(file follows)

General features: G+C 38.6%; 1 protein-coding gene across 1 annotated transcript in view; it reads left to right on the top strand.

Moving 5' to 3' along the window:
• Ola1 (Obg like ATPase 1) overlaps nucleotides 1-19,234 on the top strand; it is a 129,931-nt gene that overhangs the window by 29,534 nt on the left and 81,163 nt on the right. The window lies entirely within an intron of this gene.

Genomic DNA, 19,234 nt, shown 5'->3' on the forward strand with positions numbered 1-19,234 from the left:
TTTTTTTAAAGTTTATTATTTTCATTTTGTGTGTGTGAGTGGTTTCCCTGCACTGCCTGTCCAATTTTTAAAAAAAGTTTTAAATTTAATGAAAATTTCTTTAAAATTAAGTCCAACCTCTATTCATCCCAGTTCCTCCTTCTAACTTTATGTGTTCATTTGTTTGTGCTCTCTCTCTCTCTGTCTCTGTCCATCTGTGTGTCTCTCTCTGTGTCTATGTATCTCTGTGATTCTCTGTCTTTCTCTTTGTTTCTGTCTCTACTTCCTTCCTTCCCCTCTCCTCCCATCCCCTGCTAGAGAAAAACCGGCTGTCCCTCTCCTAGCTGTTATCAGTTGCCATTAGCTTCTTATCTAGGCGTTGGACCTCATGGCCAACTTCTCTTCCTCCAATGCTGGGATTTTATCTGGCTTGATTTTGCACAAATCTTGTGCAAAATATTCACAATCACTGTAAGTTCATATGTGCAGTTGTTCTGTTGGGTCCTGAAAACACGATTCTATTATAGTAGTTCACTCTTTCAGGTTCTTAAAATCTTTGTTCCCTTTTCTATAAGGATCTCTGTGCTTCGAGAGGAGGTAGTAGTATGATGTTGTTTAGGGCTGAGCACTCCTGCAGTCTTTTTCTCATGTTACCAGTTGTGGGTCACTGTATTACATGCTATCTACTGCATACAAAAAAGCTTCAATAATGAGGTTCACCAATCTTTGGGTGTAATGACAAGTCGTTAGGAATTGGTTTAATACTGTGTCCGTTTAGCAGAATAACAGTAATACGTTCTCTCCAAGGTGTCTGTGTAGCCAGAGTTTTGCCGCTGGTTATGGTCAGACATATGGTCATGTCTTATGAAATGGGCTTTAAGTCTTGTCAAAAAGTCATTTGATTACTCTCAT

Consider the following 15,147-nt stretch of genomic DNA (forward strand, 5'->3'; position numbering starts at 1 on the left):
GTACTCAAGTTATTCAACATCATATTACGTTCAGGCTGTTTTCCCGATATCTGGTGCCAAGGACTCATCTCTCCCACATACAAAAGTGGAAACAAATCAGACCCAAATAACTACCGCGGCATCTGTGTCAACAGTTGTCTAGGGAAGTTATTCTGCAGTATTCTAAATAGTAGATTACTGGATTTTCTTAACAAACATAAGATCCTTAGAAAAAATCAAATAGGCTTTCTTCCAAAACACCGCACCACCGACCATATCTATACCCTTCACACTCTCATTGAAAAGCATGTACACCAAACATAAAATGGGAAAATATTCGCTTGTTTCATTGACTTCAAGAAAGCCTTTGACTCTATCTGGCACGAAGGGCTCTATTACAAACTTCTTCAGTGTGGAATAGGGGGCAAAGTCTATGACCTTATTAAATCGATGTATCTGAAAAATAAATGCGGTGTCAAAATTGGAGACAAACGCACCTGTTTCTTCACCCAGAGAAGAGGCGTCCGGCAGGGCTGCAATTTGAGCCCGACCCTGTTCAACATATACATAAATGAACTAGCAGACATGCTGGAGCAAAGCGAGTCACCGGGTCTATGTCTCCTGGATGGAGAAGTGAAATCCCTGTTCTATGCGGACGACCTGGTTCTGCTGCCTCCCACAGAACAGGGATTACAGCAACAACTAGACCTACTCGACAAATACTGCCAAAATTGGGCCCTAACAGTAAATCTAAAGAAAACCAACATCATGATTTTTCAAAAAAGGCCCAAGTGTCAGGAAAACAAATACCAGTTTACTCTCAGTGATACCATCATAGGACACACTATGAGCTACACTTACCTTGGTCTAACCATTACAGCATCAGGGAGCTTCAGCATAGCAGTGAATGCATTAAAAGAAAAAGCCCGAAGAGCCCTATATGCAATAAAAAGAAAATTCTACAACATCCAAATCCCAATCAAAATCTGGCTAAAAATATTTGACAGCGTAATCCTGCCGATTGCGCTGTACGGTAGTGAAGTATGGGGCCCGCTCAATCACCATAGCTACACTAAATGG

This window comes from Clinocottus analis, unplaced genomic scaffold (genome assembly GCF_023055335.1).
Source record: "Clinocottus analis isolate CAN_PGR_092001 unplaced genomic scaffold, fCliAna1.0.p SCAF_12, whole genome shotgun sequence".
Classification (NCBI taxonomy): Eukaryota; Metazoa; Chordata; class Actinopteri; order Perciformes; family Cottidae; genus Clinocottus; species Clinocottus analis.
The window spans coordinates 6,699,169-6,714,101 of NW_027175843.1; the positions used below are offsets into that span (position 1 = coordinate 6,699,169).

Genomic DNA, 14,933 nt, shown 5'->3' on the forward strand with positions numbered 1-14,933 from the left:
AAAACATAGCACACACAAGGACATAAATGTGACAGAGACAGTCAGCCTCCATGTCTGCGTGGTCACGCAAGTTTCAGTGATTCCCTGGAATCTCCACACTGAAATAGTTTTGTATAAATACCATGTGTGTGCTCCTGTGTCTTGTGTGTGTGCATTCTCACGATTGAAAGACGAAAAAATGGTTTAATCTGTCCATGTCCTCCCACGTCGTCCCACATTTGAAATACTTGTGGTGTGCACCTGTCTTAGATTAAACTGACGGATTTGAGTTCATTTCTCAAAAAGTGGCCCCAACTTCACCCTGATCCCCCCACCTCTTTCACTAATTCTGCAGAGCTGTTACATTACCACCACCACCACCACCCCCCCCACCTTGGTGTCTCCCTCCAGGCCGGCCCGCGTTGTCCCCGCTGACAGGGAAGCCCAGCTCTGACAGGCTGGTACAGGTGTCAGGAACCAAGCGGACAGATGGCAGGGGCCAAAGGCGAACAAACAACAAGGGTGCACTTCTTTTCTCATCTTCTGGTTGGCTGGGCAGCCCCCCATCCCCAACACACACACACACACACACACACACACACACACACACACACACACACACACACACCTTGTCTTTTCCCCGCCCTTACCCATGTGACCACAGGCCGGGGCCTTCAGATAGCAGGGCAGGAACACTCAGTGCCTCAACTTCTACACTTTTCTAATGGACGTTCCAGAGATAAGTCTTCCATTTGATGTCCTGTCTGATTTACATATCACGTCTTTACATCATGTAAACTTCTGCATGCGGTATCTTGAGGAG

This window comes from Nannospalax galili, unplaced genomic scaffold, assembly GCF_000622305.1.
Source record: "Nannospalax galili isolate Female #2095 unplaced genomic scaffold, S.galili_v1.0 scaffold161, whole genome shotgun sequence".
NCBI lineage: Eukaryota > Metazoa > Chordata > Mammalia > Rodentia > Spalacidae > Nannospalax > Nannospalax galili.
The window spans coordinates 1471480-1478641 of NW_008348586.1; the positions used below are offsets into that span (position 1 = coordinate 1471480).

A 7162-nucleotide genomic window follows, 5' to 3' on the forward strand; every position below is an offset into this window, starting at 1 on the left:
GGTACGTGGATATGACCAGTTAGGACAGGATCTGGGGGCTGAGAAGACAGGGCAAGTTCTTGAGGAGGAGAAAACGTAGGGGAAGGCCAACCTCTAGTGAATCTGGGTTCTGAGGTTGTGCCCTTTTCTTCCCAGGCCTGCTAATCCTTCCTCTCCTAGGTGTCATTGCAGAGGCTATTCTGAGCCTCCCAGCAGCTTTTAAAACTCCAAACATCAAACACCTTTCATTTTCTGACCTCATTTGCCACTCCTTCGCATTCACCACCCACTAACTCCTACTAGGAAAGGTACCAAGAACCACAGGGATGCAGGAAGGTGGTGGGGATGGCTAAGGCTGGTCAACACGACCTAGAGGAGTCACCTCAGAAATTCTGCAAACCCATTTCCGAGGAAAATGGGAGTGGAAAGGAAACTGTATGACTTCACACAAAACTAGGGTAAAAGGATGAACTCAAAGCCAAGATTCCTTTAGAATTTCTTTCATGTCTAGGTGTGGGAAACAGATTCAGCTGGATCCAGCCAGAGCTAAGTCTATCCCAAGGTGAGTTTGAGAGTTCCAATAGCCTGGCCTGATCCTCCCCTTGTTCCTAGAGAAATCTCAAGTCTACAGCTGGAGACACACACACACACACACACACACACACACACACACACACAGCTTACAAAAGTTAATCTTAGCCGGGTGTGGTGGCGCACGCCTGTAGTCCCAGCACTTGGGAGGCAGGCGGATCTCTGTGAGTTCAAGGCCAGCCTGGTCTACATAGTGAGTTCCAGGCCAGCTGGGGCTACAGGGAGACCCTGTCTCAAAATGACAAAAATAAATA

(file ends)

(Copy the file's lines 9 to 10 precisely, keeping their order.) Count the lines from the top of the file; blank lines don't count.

Source record: "Clinocottus analis isolate CAN_PGR_092001 unplaced genomic scaffold, fCliAna1.0.p SCAF_12, whole genome shotgun sequence".
Classification (NCBI taxonomy): Eukaryota; Metazoa; Chordata; class Actinopteri; order Perciformes; family Cottidae; genus Clinocottus; species Clinocottus analis.